It doesn’t take research to know that getting young children to understand sharing — whether toys, snacks or a favorite book — can be a challenge; just ask any parent! But children do eventually grasp the concept. Interestingly, some research has shown that most children even have a tendency, as they mature, to act so as to avoid inequality.
Sharing seems to be less common in our nonhuman primate relatives, and appears to occur only under some fairly specific conditions. But what about creatures that are not primates? Our recent studies suggest that African grey parrots also can engage in sharing behavior.
Do Parrots Care To Share?
My students and I started looking into this possibility, because sharing in parrots does occur in the wild. In a mated pair, for example, birds often share food or engage in reciprocal preening, and often don’t have to be related to be willing to preen each other. We also know that, in the wild, a single parrot is a dead bird, because it can’t both forage and scan for predators. Thus parrots in flocks engage in sentinel behavior where one bird sits up in a tree on watch for predators while the rest of the flock eats. It may not be on an exact tit-for-tat basis, but they do share that behavior, because one bird is not always going to be the sentinel. The idea is that it may be my turn now, but it’s going to be your turn eventually.
We ran two different experiments to see if African grey parrot Griffin would be willing to share with his human trainers and caretakers. In the first experiment, Griffin and humans, working in dyads (twos), took turns choosing one of four differently colored cups with differing outcomes: empty (null, non-rewarding), selfish (keeping reward for oneself), share (sharing a divisible reward), or giving (donating reward to other). The human dyads involved three different trainers with different specific intentions (selfish, giving, or copying the bird’s behavior). In that situation, Griffin was willing to share a reward with a human who was willing to give up her reward (note that he didn’t simply copy the human and give up his reward, but was willing to share), was selfish with the selfish human, but only tended toward sharing with the copycat human.
We theorized that Griffin’s inability to understand the copycat condition fully — that he could potentially maximize reward by choosing to share — was a consequence of his viewing the copycat’s behavior as erratic compared with the consistently selfish or giving humans and thus not realizing that he was indeed being mirrored. We suggested that copycat trials subsequently be performed as a separate experiment, without being contrasted with trials in which humans acted consistently, in order to determine if results might have differed. We have now performed that experiment, and found that Griffin responded in a manner suggesting that he deduced the appropriate contingencies. This new study also suggests that birds like Griffin are capable of thinking ahead and understanding how their actions in the near term will affect those of their human partners in the future.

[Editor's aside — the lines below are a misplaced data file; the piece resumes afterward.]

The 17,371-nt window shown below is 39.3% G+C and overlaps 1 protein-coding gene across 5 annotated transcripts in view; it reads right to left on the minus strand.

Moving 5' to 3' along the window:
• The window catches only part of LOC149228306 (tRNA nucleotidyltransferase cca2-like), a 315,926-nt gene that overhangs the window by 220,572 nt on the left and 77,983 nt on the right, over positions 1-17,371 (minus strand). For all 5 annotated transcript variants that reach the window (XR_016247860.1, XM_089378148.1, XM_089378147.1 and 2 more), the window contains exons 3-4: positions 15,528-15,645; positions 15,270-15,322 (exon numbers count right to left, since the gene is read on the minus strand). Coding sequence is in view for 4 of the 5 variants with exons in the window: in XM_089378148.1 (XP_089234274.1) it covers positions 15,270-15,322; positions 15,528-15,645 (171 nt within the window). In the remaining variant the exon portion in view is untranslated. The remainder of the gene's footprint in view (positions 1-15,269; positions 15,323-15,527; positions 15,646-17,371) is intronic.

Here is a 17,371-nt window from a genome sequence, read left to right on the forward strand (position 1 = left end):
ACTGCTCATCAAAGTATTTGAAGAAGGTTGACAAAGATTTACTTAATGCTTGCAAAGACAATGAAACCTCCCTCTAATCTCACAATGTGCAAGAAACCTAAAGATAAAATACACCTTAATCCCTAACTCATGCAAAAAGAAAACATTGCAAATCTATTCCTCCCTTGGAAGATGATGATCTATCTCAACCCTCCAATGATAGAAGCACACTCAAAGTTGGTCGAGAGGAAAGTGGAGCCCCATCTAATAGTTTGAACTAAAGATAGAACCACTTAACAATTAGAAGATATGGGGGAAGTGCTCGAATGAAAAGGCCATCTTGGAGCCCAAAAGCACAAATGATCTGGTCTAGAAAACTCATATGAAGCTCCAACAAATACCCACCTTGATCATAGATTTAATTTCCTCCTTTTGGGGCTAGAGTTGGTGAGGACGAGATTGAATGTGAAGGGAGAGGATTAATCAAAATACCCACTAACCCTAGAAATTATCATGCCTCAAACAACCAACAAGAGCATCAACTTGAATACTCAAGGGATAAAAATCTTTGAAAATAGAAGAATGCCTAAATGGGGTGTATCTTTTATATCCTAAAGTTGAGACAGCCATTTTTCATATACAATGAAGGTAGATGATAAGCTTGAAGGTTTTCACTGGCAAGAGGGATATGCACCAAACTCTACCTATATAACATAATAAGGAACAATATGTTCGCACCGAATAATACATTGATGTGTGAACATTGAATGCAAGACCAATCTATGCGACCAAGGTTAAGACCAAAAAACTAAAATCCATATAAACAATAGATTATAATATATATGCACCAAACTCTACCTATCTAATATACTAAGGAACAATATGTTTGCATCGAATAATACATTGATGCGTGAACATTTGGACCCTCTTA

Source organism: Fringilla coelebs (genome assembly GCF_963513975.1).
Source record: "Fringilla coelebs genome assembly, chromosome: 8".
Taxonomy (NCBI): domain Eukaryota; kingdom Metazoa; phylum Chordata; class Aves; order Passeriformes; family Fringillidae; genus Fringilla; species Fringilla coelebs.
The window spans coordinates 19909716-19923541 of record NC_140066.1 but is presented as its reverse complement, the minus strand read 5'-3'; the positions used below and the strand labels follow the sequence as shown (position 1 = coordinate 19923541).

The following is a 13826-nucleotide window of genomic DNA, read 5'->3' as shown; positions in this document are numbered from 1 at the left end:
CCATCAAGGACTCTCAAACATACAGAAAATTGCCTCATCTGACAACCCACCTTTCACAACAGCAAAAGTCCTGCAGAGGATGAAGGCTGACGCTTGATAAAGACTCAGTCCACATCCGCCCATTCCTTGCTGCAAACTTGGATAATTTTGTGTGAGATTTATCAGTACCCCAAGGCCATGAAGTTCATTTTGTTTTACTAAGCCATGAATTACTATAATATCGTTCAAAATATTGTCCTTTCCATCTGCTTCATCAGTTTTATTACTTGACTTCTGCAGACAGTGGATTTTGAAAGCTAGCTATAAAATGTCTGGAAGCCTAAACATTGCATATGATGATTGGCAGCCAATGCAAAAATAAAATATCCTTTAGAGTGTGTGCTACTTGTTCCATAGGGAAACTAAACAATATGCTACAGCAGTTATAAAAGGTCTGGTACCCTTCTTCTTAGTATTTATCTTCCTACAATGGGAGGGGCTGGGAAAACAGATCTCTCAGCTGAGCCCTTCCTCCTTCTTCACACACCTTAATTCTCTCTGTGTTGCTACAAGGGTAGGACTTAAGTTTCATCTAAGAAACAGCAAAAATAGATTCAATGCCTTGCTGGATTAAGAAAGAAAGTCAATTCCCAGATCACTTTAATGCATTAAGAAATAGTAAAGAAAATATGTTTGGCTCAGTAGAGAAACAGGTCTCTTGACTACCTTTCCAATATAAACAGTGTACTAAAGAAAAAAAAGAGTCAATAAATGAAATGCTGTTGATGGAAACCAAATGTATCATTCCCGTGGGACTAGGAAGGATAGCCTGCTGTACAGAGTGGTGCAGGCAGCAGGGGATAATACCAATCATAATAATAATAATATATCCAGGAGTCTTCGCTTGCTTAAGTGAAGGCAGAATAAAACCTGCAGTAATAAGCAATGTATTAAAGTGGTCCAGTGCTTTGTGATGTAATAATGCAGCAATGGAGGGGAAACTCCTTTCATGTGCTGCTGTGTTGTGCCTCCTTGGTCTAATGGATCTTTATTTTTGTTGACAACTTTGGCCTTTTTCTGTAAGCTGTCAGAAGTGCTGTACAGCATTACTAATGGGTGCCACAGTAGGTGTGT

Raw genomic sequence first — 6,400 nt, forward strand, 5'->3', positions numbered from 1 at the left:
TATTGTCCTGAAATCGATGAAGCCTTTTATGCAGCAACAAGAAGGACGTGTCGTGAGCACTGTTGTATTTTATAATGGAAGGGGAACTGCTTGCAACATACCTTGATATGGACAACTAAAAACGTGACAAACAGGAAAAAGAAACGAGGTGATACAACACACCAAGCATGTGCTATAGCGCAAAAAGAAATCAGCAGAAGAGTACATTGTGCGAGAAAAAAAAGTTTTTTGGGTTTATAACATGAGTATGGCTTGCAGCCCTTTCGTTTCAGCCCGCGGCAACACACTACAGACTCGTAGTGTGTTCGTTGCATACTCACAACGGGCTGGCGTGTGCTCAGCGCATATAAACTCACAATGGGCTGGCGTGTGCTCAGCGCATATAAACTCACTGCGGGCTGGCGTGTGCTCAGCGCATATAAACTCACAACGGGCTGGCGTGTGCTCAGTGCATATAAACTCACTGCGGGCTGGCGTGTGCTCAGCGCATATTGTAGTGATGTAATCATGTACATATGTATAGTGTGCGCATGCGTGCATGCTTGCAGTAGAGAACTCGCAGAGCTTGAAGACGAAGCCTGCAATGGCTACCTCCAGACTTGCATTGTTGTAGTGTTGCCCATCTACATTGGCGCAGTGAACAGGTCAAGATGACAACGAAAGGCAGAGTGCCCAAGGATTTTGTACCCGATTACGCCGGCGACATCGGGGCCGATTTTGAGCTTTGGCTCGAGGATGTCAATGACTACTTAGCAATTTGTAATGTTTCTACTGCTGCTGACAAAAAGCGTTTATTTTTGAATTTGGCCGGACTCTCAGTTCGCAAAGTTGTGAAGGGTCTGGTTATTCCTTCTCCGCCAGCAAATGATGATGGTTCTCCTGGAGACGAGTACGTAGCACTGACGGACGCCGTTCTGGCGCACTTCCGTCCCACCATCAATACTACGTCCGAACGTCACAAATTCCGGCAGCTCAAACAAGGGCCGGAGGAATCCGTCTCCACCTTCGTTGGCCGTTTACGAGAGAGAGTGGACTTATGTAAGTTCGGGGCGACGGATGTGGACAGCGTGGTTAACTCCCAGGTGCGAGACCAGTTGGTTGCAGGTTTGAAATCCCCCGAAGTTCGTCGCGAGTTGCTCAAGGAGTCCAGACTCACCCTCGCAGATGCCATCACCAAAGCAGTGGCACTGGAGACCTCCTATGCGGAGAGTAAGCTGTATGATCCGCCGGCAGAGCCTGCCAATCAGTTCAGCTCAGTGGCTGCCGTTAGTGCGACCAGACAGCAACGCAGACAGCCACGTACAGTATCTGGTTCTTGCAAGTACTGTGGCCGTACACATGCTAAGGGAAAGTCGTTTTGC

Notably, in the first experiment, Griffin wasn’t simply copycatting what the student was doing; he wasn’t being altruistic, as was the student, but was willing to share what might seem like the bonus in the green cup. In effect, he was saying, “If you’re willing to give me something, I’m willing to share with you.” He was clearly maximizing his reward. In the latter experiment, he understood that if he shared now, the student would share next.
Although he didn’t start the second experiment by sharing at a statistically significant rate in the first sessions with both students, over time, he came to understand, at a statistically significant level, that he would indeed get a better payoff by picking the green cup — and sharing the reward. That’s not to say Griffin didn’t occasionally choose the pink cup even late in the experiment (which garnered him the same immediate reward), but he realized that every time he chose pink and got a treat, then on the next round, he didn’t, and thus reverted to sharing. Interestingly, even at the beginning, he rarely chose either the orange or purple cup, seemingly remembering what they represented over the many months that had elapsed between the experiments.
Note that for Griffin to succeed, it was important that we separated out the so-called “copycat” sessions from the others where the students all acted either selfishly or generously. Although he might have eventually understood the linkage between his actions and the copycat student in the first experiment, he certainly had an easier time when the trials were run independently and the contingencies were clearer.
*Special thanks to Peter Reuell, Harvard staff writer for input on this article.
Click this video link to get an insider’s view of Dr. Pepperberg’s lab and meet her grey flock.